The need to find a pairwise offsetting transaction obviously limited the growth potential of the market. The most critical stage in the evolution of OTC derivatives dealing, one that vastly expanded the potential growth of the market, was dealers' adoption of a portfolio approach to their business. Instead of offsetting individual deals, dealers came to view the business as a portfolio of cash flows whose risk could be managed. This approach to risk management was a necessary condition for the subsequent expansion in both the volume and the range of products that has been a characteristic of the industry. Dealers could never reasonably hope to match or to pairwise offset individual structured products. They could, however, manage the exposures to the basic risk factors that were embodied in the cash flows of these deals. The risk management processes of dealers now involve highly sophisticated systems and modeling of portfolios. In essence, the emphasis had changed from individual product design to system design and portfolio risk management. The development of this systems portfolio approach then set the stage for the phenomenal growth the market has experienced.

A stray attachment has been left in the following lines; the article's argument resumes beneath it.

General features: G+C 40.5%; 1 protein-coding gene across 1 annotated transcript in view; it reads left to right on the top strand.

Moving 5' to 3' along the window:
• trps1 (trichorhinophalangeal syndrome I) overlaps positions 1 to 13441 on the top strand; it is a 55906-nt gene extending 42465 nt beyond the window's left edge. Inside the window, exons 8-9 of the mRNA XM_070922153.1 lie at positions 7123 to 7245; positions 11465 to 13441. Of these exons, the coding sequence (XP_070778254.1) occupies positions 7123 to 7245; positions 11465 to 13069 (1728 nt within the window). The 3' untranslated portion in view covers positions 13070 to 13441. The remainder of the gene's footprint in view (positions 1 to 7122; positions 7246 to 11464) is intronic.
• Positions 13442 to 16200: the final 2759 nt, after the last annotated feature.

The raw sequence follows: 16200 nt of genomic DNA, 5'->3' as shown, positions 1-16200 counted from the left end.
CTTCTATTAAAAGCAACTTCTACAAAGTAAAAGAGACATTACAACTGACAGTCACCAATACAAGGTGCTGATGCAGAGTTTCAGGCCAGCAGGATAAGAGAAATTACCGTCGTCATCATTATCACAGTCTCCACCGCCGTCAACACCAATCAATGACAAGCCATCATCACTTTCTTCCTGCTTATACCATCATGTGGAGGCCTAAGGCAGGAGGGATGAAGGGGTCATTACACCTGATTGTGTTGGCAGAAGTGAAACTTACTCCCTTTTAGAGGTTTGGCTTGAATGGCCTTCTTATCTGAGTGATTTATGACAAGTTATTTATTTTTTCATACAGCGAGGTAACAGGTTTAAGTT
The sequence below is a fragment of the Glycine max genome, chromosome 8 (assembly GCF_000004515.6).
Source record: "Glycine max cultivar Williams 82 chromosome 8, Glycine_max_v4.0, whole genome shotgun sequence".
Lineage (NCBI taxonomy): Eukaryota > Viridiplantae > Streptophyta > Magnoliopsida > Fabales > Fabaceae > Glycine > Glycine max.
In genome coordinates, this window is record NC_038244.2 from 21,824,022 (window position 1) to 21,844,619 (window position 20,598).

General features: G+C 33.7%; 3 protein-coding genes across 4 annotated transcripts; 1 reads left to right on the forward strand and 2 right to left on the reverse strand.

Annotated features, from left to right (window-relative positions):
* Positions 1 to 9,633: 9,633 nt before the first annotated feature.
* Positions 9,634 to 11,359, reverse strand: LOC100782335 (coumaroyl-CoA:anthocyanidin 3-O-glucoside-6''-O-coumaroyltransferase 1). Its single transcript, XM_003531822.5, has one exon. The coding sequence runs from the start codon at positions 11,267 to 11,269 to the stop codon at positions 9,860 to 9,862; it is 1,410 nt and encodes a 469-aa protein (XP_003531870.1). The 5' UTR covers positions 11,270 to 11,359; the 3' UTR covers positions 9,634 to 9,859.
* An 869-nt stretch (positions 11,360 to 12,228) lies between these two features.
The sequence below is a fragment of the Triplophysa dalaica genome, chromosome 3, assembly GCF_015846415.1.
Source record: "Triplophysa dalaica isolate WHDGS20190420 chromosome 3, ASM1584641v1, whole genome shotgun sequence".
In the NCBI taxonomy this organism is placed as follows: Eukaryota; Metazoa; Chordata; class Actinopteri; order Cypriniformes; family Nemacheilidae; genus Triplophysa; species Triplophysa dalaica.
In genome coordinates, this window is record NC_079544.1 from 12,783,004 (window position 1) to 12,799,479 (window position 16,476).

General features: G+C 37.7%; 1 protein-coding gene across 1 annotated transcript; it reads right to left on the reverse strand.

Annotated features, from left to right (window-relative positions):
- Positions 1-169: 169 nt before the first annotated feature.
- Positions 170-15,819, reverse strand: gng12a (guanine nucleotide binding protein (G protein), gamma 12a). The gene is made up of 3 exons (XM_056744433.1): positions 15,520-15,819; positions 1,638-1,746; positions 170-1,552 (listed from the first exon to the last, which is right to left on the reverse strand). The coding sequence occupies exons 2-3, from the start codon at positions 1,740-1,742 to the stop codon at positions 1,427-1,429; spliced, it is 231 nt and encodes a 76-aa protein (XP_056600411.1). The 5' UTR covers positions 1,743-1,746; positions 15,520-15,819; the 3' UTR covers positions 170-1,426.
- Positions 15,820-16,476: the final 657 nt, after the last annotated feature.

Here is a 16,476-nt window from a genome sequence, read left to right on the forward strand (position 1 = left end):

Key Factors Supporting the Growth in the Industry
In order for dealers to implement this portfolio management approach and thereby support the growth in the industry, certain essential elements also needed to be in place. Reliable methods for determining market values of individual instruments and portfolios were necessary. The value-at-risk approach of mapping instruments into common risk factors needed to be broadly accepted. Data on common risk factors such as zero coupon yields, exchange rates, and volatilities had to be readily available and in some cases, had to be developed. Finally, the availability of liquid hedging vehicles, such as Eurodollar futures and Treasury repo markets, that allow dealers to adjust their exposures to the common risk factors was key.